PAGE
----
The flowers look like shaving brushes. Hence the “proper” name of the tree, “Shaving Brush Tree.” Its scientific name is “pseudobombax ellipticum.” Even that sounds over the top, like the street name for a psychedelic drug. “Let’s go and do some Pseudobombax today.” People in Central America indeed make a “highly intoxicating drink” from the tree according to Wikipedia.
But there’s something else that makes this tree special. During the few weeks when it blooms, every night at around 10 PM, it unfurls out of cylindrical casings a new contingent of flowers. The tree will be shining with these pink shaving brushes in the morning. On a typical warm Florida day, all these flowers, every single one of them, will drop to the ground by early afternoon, returning the entire tree to its flower-less state by mid-afternoon (on colder days, they hang on till dusk). By the following morning, the tree stands again in pink splendor, with a new batch of flowers, full of bees, to be joined by hummingbirds later in the morning.
Over the course of the day, when each flower falls, there is a sound of impact on the wilted leaves below. Plop. Plop. It’s the poignant sound of short-lived beauty passing.
When you sit on the second-floor veranda, the Happy Tree’s strong branches make you feel like being in a tree fort. As a kid, I always dreamed of having a tree fort in one of my childhood home’s tall oak trees. The Happy Tree also reminds me of a song titled “My friend, the tree” (“Mein Freund, der Baum”) by the German singer Alexandra. Alexandra died in a car accident on June 31, 1969, at just 27 years old. The song is sad, about a felled tree that used to be the singer’s childhood companion. Check out the song and its lyrics. They’re hauntingly beautiful.
David and I were concerned that the Happy Tree might damage the house during a hurricane. We contemplated cutting it down but couldn’t bring ourselves to do so. Instead, we did some thorough trimming of the most problematic trunks and branches. Afterward, something made me pick up one of the cut pieces, maybe a foot long and four inches in diameter. It fit neatly on one of the sub-branch stumps we had left standing like a pedestal. Over the following months, the cut-off piece oozed sap and reattached itself and sprouted leaves and flowers again. It seemed like a bit of magic.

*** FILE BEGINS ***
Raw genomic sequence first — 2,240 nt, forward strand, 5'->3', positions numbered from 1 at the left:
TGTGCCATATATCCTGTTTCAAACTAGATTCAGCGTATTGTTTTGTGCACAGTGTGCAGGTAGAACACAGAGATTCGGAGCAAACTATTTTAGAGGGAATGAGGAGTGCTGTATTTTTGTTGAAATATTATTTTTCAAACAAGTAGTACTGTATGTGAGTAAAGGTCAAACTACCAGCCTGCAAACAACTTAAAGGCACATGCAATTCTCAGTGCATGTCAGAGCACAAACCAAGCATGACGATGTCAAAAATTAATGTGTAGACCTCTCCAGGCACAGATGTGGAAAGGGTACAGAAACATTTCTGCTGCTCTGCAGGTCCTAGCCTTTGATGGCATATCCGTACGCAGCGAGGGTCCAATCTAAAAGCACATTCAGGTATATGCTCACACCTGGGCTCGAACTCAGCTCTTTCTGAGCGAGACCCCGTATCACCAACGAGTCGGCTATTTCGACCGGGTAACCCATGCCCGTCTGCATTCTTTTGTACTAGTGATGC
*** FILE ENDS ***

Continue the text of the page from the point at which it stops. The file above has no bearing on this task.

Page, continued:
Thus, the Happy Tree stands for beginnings and endings. When its flowers begin to bloom in early March, there typically is just a single flower on the tree on the first day of that cycle. It feels celebratory to catch the first Happy Tree flower of the season. The number of flowers in the daily batch will then increase from day to day, reaching an apex after four or so weeks to wane until the day comes in late April with just one last flower left on the tree–the last flower of that year. This year, I made a point of picking it up from the ground. I put it in a small vase with water. It stayed alive for a few more days. I must remember to do this with more of the Happy Tree’s flowers next year.
Once the flowers are gone, the tree enters its leafy phase. By the end of May, it is chockful with leaves, obscuring for the next six months the view of the pond at the foot of the little hill that our house sits on. Starting in November, the leaves will fall to make place for the flowers to return in Spring. “God willing” as my mother likes to say. Nothing is certain, given the vagaries of the world.
We call it the Happy Tree because it looks happy, and it makes us happy. But wouldn’t it be something if it were indeed a happy tree?
I like to think it is.
[I’m still working on this story. Your editing suggestions are very welcome.]